Amazon brings slew of refinements to the new Kindle (September 12th, 2010)
As competition amongst e-book readers continues to heat up, Amazon has introduced the third iteration of its best-selling Kindle device. The revision offers a variety of refinements packed into a sleek housing. In our full review, we take a look at how the design tweaks stack up against the Kindle's peers and predecessors.
Product Manufacturer: Amazon
Price: Wi-Fi for $139, 3G for $189
- Improved contrast ratio
- Faster page turns
- Smaller, lighter
- One month battery life
- Basic WebKit browser
- 4GB integrated storage
- Lower price points
- Lacks ePub support
- No touchscreen input
Amazon has continued to shave weight from the Kindle, bringing the latest model down to just 8.5 oz. Although the third generation is only 1.7 oz lighter than the first- and second-generation offerings, the savings becomes noticeable through an extended reading session. Weight is one of the selling points that differentiates e-book readers from tablets, such as the 1.5-lb. iPad. We easily handled the new Kindle for several hours without feeling the need to anchor the device on a table to avoid muscle fatigue. The user experience is now even closer to reading a typical paperback book.
Aside from the weight savings, the new design is also more compact and sleek than the previous Kindles. Amazon has adopted a slightly curved backplate, which further promotes comfort. We also liked the rubberized texture that helped maintain grip.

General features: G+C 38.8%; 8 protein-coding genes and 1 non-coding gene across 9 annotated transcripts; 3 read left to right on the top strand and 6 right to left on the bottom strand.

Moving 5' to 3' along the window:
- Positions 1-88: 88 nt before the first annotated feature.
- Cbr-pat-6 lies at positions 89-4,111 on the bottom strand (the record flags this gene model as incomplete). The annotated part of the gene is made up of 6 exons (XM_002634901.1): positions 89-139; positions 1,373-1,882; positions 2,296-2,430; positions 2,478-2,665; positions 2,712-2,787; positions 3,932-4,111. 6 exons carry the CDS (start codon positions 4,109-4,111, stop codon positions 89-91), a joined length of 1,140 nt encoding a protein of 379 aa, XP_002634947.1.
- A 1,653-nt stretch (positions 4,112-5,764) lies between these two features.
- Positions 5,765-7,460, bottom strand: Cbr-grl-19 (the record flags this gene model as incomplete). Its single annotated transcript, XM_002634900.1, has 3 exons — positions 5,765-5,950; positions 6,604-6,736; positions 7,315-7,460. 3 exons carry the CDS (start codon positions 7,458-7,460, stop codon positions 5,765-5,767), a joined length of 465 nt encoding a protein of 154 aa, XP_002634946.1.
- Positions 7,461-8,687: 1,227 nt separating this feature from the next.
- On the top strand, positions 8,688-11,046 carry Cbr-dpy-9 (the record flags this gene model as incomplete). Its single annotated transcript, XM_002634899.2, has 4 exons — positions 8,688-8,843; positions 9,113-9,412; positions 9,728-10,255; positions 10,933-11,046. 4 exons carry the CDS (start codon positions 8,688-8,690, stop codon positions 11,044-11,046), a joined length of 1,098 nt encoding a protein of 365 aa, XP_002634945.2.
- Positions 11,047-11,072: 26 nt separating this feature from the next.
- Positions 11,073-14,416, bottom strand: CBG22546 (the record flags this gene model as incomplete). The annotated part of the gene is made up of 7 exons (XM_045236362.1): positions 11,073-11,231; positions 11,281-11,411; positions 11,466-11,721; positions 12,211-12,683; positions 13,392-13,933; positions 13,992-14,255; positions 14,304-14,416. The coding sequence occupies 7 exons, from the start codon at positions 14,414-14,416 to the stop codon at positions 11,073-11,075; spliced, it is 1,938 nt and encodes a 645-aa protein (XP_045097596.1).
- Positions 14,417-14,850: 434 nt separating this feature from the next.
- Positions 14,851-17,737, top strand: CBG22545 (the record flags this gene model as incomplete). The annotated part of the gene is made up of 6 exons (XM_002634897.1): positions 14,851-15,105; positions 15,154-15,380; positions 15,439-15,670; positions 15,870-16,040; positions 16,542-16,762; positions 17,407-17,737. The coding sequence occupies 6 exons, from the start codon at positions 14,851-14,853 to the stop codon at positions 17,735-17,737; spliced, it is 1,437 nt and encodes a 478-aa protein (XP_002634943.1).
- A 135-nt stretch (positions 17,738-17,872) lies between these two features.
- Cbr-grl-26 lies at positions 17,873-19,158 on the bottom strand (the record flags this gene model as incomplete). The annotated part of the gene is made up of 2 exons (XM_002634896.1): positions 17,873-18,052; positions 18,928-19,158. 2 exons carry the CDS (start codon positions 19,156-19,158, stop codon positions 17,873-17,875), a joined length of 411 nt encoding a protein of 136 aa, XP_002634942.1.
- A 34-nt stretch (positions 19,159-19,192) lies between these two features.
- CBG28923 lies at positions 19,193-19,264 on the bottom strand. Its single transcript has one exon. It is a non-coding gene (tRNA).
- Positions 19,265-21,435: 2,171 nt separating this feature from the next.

The basic Kindle is now offered with Wi-Fi connectivity, while the upgraded model adds support for 3G cellular networks. Amazon likely made a great decision by following Apple's strategy for the iPad. Most users, aside from daily periodical subscribers, will be satisfied to download books when in range of a Wi-Fi connection, which brings the Kindle price down by $50 compared to the 3G model.
The improved E-Ink display is arguably the most important enhancement of the Kindle design. Whereas earlier Kindles and other e-book readers have a noticeable lack of contrast, similar to a newspaper, the third-generation display looks much closer to ink printed on a book. Although we did not scientifically test Amazon's claim of a 50 percent improvement over the Kindle 1 and 2, the difference is noticeable.
The new display is particularly stunning in direct sunlight, while helping to improve readability in low-light settings. Like most E-Ink devices, the display lacks a backlight for reading in the dark. We did not test Amazon's $60 lighted leather cover, although it seems to be a potential workaround for the limitations of using E-Ink technology in the dark.
The new display helps to overcome the annoying refresh time as the screen wipes away the previous page and builds new text and images. The transition, inherent to E-Ink technology, is still noticeable but much faster.
Despite the smaller housing, the 3rd-gen Kindle retains the same six-inch display size and 600x800 resolution of its predecessors. The resolution seems sufficient for reading e-books, however a higher resolution would be a welcome change when using the 'experimental' browser.
We were disappointed to find that the latest Kindle does not support touch input. While a touch-based UI is not necessarily important for a dedicated e-book reader, it has become a commonplace feature among devices of similar size. Navigating the web browser is cumbersome without a touchscreen, although the Internet experience is still a bottom-rung priority for the Kindle.
UI and controls
The shrunken housing has brought changes to the button layout, while bringing the directional pad closer to the bottom edge of the facade. We did not have a problem acclimating to the changes, however many users might find the directional pad awkward to use without holding onto the device with both hands.